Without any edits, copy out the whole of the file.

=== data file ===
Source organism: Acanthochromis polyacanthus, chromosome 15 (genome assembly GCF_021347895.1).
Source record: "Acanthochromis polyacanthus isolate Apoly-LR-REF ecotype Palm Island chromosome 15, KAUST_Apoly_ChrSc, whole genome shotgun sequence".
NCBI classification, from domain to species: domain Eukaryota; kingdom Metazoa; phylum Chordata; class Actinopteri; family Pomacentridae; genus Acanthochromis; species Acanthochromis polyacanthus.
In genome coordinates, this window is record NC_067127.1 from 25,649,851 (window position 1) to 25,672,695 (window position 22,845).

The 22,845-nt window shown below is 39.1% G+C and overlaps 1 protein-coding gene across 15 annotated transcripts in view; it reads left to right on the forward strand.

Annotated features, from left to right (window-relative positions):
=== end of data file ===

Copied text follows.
Source organism: Acanthochromis polyacanthus, chromosome 15 (genome assembly GCF_021347895.1).
Source record: "Acanthochromis polyacanthus isolate Apoly-LR-REF ecotype Palm Island chromosome 15, KAUST_Apoly_ChrSc, whole genome shotgun sequence".
NCBI classification, from domain to species: domain Eukaryota; kingdom Metazoa; phylum Chordata; class Actinopteri; family Pomacentridae; genus Acanthochromis; species Acanthochromis polyacanthus.
In genome coordinates, this window is record NC_067127.1 from 25,649,851 (window position 1) to 25,672,695 (window position 22,845).

The 22,845-nt window shown below is 39.1% G+C and overlaps 1 protein-coding gene across 15 annotated transcripts in view; it reads left to right on the forward strand.

Annotated features, from left to right (window-relative positions):